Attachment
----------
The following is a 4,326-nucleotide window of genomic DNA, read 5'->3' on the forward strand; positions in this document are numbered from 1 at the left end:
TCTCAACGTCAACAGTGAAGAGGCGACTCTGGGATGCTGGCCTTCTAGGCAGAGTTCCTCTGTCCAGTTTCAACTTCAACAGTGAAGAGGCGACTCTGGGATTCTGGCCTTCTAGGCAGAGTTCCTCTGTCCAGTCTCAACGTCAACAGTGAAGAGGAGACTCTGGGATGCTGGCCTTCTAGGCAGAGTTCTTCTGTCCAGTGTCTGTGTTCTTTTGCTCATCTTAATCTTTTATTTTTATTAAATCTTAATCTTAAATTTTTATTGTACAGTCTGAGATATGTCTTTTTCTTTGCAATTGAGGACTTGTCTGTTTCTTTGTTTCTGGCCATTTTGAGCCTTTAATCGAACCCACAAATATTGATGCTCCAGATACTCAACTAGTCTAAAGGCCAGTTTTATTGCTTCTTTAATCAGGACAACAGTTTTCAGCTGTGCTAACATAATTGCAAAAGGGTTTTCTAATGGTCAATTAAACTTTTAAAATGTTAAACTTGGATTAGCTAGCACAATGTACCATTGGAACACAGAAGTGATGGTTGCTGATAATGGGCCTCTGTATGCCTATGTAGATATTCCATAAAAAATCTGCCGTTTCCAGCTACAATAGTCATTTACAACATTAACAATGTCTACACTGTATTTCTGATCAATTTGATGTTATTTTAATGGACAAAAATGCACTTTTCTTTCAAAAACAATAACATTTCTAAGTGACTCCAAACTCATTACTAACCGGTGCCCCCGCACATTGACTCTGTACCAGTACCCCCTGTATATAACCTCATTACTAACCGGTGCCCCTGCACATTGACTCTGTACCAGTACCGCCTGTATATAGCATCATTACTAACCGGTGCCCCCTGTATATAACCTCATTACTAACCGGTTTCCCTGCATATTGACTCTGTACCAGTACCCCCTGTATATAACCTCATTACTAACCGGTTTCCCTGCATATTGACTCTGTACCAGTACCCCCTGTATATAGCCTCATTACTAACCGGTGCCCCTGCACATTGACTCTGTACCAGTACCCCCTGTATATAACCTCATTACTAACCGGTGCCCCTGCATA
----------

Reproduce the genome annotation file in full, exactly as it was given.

The following is a 4,326-nucleotide window of genomic DNA, read 5'->3' on the forward strand; positions in this document are numbered from 1 at the left end:
TCTCAACGTCAACAGTGAAGAGGCGACTCTGGGATGCTGGCCTTCTAGGCAGAGTTCCTCTGTCCAGTTTCAACTTCAACAGTGAAGAGGCGACTCTGGGATTCTGGCCTTCTAGGCAGAGTTCCTCTGTCCAGTCTCAACGTCAACAGTGAAGAGGAGACTCTGGGATGCTGGCCTTCTAGGCAGAGTTCTTCTGTCCAGTGTCTGTGTTCTTTTGCTCATCTTAATCTTTTATTTTTATTAAATCTTAATCTTAAATTTTTATTGTACAGTCTGAGATATGTCTTTTTCTTTGCAATTGAGGACTTGTCTGTTTCTTTGTTTCTGGCCATTTTGAGCCTTTAATCGAACCCACAAATATTGATGCTCCAGATACTCAACTAGTCTAAAGGCCAGTTTTATTGCTTCTTTAATCAGGACAACAGTTTTCAGCTGTGCTAACATAATTGCAAAAGGGTTTTCTAATGGTCAATTAAACTTTTAAAATGTTAAACTTGGATTAGCTAGCACAATGTACCATTGGAACACAGAAGTGATGGTTGCTGATAATGGGCCTCTGTATGCCTATGTAGATATTCCATAAAAAATCTGCCGTTTCCAGCTACAATAGTCATTTACAACATTAACAATGTCTACACTGTATTTCTGATCAATTTGATGTTATTTTAATGGACAAAAATGCACTTTTCTTTCAAAAACAATAACATTTCTAAGTGACTCCAAACTCATTACTAACCGGTGCCCCCGCACATTGACTCTGTACCAGTACCCCCTGTATATAACCTCATTACTAACCGGTGCCCCTGCACATTGACTCTGTACCAGTACCGCCTGTATATAGCATCATTACTAACCGGTGCCCCCTGTATATAACCTCATTACTAACCGGTTTCCCTGCATATTGACTCTGTACCAGTACCCCCTGTATATAACCTCATTACTAACCGGTTTCCCTGCATATTGACTCTGTACCAGTACCCCCTGTATATAGCCTCATTACTAACCGGTGCCCCTGCACATTGACTCTGTACCAGTACCCCCTGTATATAACCTCATTACTAACCGGTGCCCCTGCATA